Abhivadaye: Lineage in knowledge produced by communities of experts

This is how I count things. 

Its weird, I know. I count in base 12. I never gave it much thought before. I was wondering about it this past weekend so I asked my Dad about it during our weekend call. He said it was how Tamil Brahmins are taught to count off their chants. I must have retained it from when I was taught the Sandhyavandanam as a kid.

There is a vedic tradition in some communities in south India- that of the elaborate self-introduction. This is called the abhivadaye (uh-bhee-VAA-da-yay). In it, in addition to your name, parent's name, and class signifiers, you also declare your scholarly clan, and chosen significant texts. I was taught how to introduce myself like this. In the abhivadaye I see the evidence of interactions between social and semantic structures, and how they produce each other. If there's a single antecedent to my interests in this line of inquiry, it is my meditations on the practice of abhivadaye.   

Better scholars than me have thought about the relationship between our behavior and the texts we produce, in which we encode our socially produced knowledge. Nor am I the first to observe that knowledge is produced within epistemic communities. But I have a unique epistemological perspective in that I have access to the tools and vocabularies of both biological systematics and the social sciences. And so I want to use this perspective.

I envision sociosystematics as the study of the evolution and inheritance of knowledge socially produced by experts, measured as semantic structure in texts, and its change over time across a longitudinal network of contributors: knowledge creators, collaborators, and curators. Each edge in this network represents a dated coauthored text and is associated with a high dimensional vector representing semantic structure. 

This is based on the core assumption that knowledge produced by an epistemic community in a field at a point in time is some function of knowledge produced by that community and related community structure within the field at a previous time, in the form of within- and between-community semantic inheritance.

Even though sociosystematics is a theory most essentially espoused in the language of mathematics, care must always be taken to ensure that verbal description and understanding is central in our conceptual understanding. The phenomenon matters. The mechanism matters. Tacit knowledge, the impossible-to-truly-encode knowledge in the mind of contributors, matters. And so sociosystematics will always require qualitative analysis to be complete. Interviews, non-textual artifacts like videos, music, and sculpture, intentional arrangements of objects in a space, are all important data that are complementary to texts.

In method, I envision the practice of sociosystematics to be much like that of a social networks scholar. The data and many of the analytical tools for engaging with the data and assessing the social structure it represent comes from network theories. You can think of each unit of time, each slice, to be a network of contributors, which can be subject to network analyses.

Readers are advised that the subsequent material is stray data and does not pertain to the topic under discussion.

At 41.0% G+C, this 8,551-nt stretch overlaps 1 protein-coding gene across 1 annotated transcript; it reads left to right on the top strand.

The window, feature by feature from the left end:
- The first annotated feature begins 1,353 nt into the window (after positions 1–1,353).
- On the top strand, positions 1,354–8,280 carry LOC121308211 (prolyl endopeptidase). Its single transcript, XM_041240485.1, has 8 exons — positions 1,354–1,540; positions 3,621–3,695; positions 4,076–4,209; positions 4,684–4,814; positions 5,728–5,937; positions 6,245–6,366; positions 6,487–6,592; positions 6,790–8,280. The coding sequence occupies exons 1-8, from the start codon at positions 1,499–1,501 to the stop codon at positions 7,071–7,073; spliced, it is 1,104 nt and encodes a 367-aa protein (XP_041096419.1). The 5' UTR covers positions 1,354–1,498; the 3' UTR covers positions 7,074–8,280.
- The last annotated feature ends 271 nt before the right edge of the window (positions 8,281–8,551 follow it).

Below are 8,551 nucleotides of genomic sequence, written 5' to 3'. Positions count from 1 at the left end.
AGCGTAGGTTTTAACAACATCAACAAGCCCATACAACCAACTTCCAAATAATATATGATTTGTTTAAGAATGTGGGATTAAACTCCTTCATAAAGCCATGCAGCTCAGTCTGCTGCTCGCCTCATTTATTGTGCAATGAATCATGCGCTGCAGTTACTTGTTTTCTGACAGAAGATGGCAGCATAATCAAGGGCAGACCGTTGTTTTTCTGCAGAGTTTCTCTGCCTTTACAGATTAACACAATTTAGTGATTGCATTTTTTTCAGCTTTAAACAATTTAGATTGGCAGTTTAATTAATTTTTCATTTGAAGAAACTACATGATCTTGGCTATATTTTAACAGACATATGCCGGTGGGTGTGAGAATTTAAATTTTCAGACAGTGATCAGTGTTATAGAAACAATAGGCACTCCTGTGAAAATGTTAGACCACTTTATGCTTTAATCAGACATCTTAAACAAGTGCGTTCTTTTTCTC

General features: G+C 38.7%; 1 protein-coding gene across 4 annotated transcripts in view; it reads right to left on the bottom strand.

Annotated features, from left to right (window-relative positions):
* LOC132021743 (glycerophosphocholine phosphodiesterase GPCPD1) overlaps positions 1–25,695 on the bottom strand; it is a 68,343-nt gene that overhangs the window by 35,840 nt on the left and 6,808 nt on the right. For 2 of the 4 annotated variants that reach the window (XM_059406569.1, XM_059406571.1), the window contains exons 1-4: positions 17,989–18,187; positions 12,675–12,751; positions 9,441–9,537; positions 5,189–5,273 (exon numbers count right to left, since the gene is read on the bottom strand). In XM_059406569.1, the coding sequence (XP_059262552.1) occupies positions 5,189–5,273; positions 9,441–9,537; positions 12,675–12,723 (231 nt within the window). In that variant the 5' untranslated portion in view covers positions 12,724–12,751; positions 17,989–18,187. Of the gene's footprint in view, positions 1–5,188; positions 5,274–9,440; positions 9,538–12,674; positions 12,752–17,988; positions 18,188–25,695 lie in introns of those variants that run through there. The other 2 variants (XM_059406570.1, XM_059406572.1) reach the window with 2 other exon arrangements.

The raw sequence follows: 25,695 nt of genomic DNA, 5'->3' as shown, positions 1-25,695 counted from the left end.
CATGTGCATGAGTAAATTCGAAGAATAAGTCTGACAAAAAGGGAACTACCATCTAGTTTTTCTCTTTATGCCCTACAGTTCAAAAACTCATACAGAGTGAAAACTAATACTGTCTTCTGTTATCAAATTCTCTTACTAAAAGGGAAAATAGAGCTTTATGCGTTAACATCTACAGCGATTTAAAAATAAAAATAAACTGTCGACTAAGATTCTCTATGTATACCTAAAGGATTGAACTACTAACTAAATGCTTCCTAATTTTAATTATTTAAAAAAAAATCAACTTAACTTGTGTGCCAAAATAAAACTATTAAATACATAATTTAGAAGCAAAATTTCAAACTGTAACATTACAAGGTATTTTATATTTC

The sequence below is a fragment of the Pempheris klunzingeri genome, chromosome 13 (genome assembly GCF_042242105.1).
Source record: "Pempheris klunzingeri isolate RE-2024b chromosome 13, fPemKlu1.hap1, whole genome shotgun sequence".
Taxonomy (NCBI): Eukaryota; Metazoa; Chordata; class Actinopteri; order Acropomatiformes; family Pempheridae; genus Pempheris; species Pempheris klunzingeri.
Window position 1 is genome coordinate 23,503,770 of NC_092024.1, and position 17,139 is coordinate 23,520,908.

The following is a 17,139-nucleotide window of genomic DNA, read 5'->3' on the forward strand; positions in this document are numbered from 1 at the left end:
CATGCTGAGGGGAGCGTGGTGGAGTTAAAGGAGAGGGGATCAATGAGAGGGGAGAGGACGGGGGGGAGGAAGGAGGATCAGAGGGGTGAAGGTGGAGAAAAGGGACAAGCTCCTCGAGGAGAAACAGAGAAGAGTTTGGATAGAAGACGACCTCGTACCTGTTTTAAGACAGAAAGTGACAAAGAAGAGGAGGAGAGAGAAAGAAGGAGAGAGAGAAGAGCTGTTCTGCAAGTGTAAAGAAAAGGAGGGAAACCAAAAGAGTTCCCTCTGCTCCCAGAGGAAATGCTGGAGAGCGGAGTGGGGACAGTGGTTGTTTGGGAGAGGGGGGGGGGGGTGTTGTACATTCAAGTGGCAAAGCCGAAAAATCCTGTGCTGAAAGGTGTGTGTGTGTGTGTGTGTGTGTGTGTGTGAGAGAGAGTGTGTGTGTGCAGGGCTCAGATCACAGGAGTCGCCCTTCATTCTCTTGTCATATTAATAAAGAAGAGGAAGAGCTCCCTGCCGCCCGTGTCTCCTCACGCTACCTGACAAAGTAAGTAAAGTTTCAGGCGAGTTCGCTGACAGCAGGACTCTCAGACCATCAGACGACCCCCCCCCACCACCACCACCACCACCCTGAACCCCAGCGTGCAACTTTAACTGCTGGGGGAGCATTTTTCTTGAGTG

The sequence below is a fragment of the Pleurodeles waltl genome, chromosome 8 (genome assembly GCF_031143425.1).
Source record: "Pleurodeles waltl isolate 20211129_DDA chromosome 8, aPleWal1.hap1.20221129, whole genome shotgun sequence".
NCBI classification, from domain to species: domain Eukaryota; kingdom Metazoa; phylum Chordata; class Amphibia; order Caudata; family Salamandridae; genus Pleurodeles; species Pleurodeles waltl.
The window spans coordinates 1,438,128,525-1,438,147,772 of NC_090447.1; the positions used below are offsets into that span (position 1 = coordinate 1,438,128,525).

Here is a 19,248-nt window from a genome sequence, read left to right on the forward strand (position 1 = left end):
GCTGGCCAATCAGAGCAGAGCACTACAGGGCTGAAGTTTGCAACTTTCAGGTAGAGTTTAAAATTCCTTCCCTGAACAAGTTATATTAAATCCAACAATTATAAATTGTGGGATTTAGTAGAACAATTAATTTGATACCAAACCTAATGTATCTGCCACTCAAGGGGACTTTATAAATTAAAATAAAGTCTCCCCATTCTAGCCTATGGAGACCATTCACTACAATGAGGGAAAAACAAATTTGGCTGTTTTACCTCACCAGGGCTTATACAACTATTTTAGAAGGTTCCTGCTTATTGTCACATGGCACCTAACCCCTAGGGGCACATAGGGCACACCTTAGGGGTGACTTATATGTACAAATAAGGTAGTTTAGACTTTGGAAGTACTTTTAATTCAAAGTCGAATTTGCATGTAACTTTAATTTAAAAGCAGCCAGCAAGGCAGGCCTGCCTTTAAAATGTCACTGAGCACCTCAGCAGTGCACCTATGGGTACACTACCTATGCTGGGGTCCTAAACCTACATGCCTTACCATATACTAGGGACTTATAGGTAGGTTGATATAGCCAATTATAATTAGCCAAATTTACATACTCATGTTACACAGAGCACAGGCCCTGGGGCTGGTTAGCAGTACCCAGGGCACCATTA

Between the slices of time plays out the process of semantic inheritance, wherein knowledge in the minds of the contributors evolves as measured as change in semantic structure over a unit of time. I don't exactly know what this inheritance model looks like yet. I have some ideas from a recent re-reading of my old dissertation. I think it will be implemented in a bayesian framework.

Some of the preliminary definitional problems of sociosystematics:

  • The data
    • Are texts the only form of usable data? What other encoded representations of socially produced knowledge exist?
    • What is the best way to measure semantic structure in texts?
    • Are all forms of texts equally amenable to sociosystematic analysis?
    • What does non-textual evidence tell us about contributors and the texts they produce?
    • Is temporal data always necessary?
  • Parameters of semantic inheritance
    • What exactly is being inherited across generations?
    • What is the semantic and temporal unit of inheritance?
    • What is a generation? 
    • What is the causal mechanism of semantic inheritance?
  • The inheritance model: What are the inheritance processes for
    • Convergence of structure of two communities? With or without collaboration links.
    • Divergence of structure of two communities? With or without collaboration links.
    • Hybridization of structure in two communities?
    • De novo creation?
    • Diversification?
    • Selection?
    • Drift?
    • Other
  • The network: Who are the contributors and what are the relevant social relationships
    • How is the field defined? 
    • How are communities defined?
    • Authors: Who is an author? Someone who writes the text, someone who consulted on the writing?
    • Curators: What role do editors play? Eg. Anna Wintour's impact on the semantic structure of texts in the field of fashion. Or the Huggy Rao effect on semantic structure at ASQ.
    • Edges: All documents are edges. Are there other types of relevant edges? What about supervisor-student, or classmate? Or are the salient relationships captured in the contributor network?